Airbnb: ’Creativity without strategic rigour is a waste of marketers’ budget’

Speaking on a panel hosted by The Economist at Cannes Lions today (22 June), along with Mars CMO Bruce McColl and Nestle’s global head of digital and social media Pete Blackshaw, Jonathan Mildenhall fired up the debate into the battle between data and creativity and why it rests on talent and strategic thinking.


Cannes Airbnb

Airbnb’s CMO advised delegates at Cannes Lions festival to think about strategy as well as creative.

Mildenhall said that although the brand is growing at a “massive rate” it is still putting down the strategic foundation on which the brand will stand for the next couple of decades.

When asked if strategic thinking kills creativity, particularly in the use of data, the CMO said that he’s seen “a massive abuse of data” in his career, which includes a seven-year stint as creative chief at Coca-Cola.

He added: “The problem is that in most organisations you don’t get talented people managing the data, so they use it as a sledgehammer against a creative idea and that is heartbreaking.

“Work with talented people who understand how to tell a story out of data and use that story to inspire creative people, so the foundation on which the creatives are asked to work is actually robust. When you get those kinds of people managing data, it’s a fantastic springboard,”

For well established brands such as Nestle, a data strategy aids the brand’s priorities. Blackshaw said: “Digital is bringing unprecedented data signals that can help inform judgement and forecast. I can do an analysis and tell you exactly what your top priorities are. These are things we need to understand as brand owners.”

The debate between the three brands often became a case of big versus small. When asked what he would do differently at Coca-Cola, the CMO said: “One of the first things I would do is reduce a lot of the teams, there are a lot of functions in multinationals that seem to be designed to police marketing and I don’t know if that will ever lead to marketing excellence.”

Global versus local

According to Airbnb, the politics in larger companies prevents global and local ideas scaling in the company, particularly in retain to cultural nuances in global propositions.

In response to McColl’s statement that Mars “believes in global ideas” but has to “create an opportunity for that to cascade throughout the organisation”, Mildenhall said the “the human race is so much more similar than different but politics in organisations usually gets us to believe that that is not the case”.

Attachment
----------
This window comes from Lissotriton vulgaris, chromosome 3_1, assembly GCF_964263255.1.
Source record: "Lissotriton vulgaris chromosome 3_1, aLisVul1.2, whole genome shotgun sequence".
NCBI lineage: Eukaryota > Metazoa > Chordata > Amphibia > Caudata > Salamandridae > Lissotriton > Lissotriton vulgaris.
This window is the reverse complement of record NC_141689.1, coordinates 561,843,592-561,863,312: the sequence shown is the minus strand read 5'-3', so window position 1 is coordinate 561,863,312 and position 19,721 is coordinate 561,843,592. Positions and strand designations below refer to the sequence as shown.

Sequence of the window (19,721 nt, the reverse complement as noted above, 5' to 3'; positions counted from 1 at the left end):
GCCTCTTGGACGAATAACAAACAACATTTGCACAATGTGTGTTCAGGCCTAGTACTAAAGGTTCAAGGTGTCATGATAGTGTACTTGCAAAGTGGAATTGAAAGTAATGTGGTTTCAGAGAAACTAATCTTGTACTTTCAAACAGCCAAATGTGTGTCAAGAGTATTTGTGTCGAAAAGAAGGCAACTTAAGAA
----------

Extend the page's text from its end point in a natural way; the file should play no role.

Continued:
Young organisations are befitting from this, the Airbnb CMO went on to say, because there isn’t “the inherent institutional friction that stops big ideas scaling around the company”.

McColl said: “We absolutely believe in the universality of human truth. We all know that we are driven by the same basic emotion and bring brand ideas that tap into a human truth. I think that yes there are cultural nuances to make it more relevant, but the core underlying proposition is universal.”

In response to having diverse teams to create culturally nuanced work, Mildenhall added: “Shame is the agency and the marketing organisation that doesn’t understand how to build diversity into teams.”

Client agency relationships

Long-term and mutually beneficial partnerships with agencies were championed by the execs in terms of being a vital source of creativity for brands.

Mildenhall says that one of his biggest areas for concern is that there are too many clients “squeezing the financial lifeblood out of creative organisations”, who then go on to complain the work the agencies produce is “not great”.

“A huge source of brand vitality comes from the advertising industry, our agencies, media partners and content agencies,” he said “As marketers we have a huge responsibility to make sure we enable those agencies to stay vital and to recruit the best people. A lot of that comes down to the compensation models we introduce with partners.”

The way to achieve this is sticking with agencies, rather than refreshing every three years. McColl’s model at Mars is to have long-term relationships with agency partners because if the agency does not grow with the brand and and be profitable they cannot hire the best talent.

“There is a lot of knowledge between the partners that you can’t replicate if you walk away every three years,” said McColl.

The rise of digital and advertising technology is changing the landscape of agency partnerships according to Nestle as Blackshaw sees the ecosystem becoming more complicated in terms of the number of players in the market.

Blackshaw said: “You have marketing automation players and Facebook and Google, which are de facto agencies, they are certainly recruiting from that world. It’s important that the pieces come together around a cohesive customer journey and smart brand strategy but it’s a lot more complicated than it was in the past and we are going to have to ‘sense and respond’ to get this right.”

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